Donald Trump Won't Get to Stay in Buckingham Palace During U.K. State Visit

President Donald Trump and first lady Melania Trump will not have the pleasure of staying at Buckingham Palace during an upcoming state visit to the United Kingdom because renovation work is being carried out at the royal residence.

A spokesperson for the royal household at Buckingham Palace confirmed to Newsweek that the president would be unable to stay overnight at the queen's palace. All other facets of the state visit, including a lavish state banquette, are due to take place as normal.

Buckingham Palace, the home of Queen Elizabeth II since 1952, owned by the British Monarchy for more than four centuries, is currently undergoing a 10-year reservicing program worth $477 million. The palace's east wing, most prominently on view to the public, is closed at present as major electrical and plumbing work takes place.

While the renovations preclude the president, first lady and their staff from staying at the palace, all other functions will go ahead at the seat of the British monarchy as planned during the presidential visit slated June 3-5. Further details of the visit are expected to be released as the dates draw near.

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Britain’s Queen Elizabeth II stands with President Donald Trump and first lady Melania Trump on the dias in the Quadrangle listening to a band of guardsmen play the U.S. “Star-Spangled Banner” during a ceremonial welcome at Windsor Castle, in Windsor, England, on July 13, 2018. Ben Stansall - WPA Pool/Getty Images

The White House announced yesterday that the president and first lady had accepted an invitation from Queen Elizabeth II to visit the United Kingdom. The president previously met with the Queen for tea at another of her residences, Windsor Castle, in July 2018, but that did not constitute an official state visit.

Former Presidents Barack Obama and George W. Bush are the only two presidents to have been hosted by the Queen at a state dinner. Both were able to stay at Buckingham Palace during their visit, unlike Trump.

During his visit to the U.K., Trump will also meet with British Prime Minister Theresa May. The president and first lady will attend ceremonies marking the 75th anniversary of D-Day, the allied invasion of mainland Europe during the World War II.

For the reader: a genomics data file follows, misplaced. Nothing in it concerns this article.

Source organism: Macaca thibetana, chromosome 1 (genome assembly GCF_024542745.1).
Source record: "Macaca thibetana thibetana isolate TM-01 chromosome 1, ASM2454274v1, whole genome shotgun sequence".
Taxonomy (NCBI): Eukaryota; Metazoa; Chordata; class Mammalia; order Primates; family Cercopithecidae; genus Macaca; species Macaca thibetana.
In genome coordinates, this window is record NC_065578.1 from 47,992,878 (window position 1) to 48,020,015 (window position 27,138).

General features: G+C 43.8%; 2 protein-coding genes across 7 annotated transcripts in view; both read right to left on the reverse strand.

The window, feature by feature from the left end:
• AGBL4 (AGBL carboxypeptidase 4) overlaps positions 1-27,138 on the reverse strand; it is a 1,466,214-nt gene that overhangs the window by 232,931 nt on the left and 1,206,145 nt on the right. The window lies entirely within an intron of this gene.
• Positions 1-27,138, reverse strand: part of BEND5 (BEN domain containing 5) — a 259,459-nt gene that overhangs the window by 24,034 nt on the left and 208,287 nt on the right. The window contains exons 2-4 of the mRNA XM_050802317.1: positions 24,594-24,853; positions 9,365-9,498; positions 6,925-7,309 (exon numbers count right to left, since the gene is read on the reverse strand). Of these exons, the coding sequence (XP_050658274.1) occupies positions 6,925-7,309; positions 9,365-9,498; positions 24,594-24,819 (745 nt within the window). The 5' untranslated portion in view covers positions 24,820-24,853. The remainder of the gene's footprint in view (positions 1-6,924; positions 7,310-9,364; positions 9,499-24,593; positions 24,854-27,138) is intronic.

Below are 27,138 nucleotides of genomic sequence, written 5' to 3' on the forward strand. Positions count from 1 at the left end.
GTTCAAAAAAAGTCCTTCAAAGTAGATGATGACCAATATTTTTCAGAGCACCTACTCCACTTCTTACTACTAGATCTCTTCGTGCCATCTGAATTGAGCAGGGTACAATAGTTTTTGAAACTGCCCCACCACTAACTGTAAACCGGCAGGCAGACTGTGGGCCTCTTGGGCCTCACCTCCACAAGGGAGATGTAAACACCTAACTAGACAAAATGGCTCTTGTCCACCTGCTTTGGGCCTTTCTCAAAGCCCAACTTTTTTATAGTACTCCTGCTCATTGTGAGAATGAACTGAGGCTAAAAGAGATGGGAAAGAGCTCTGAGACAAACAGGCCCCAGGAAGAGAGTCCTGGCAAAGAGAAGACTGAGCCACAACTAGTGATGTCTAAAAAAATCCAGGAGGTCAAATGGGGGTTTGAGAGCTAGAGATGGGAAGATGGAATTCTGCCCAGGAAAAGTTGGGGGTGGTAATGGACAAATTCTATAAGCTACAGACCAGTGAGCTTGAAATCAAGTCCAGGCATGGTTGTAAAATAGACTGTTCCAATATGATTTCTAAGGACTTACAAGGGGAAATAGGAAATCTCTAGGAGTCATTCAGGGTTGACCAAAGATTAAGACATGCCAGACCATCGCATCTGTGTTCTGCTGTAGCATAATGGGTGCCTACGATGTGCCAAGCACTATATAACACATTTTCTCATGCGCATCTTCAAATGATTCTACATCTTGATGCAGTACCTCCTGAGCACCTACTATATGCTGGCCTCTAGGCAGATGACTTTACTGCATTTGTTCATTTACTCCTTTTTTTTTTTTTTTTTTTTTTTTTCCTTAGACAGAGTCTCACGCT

Immediately following the joint announcement from Washington and London, Trump's critics in the United Kingdom promised to cause "maximum disruption" during the president's visit. During his working visit to Britain last year, mass protests were held in London with organizers promising to undercut the ceremony of any state visit with further demonstrations.

"It's up to us, again, to say Trump is not welcome, and to make his visit as unpleasant as possible. We're going to aim for maximum disruption," Nick Dearden of the Stop Trump Coalition told Newsweek on Tuesday.

An orange Donald Trump blimp that loomed over the British capital during Trump's visit last year is expected to reappear when the president travels to the U.K., with The Guardian newspaper reporting this time it could be five times bigger.

"We have been toying with the idea of a Trump baby hot air balloon, which would be about five times the size. But would cost a huge amount of money—upwards of £70,000 ($90,625)," said Leo Murray, who helped organize the original 20-foot-high inflatable.

Before the state visit begins, the Trump's administration's ability to adhere to the British monarchy's stringent protocol has already been shown wanting. When Trump met the Queen last summer, he was criticized for blocking her as they walked and for failing to bow.

This time around, in its statement announcing the official state visit, the White House identified the British monarch as "Her Royal Majesty Queen Elizabeth II." Her correct title is her majesty.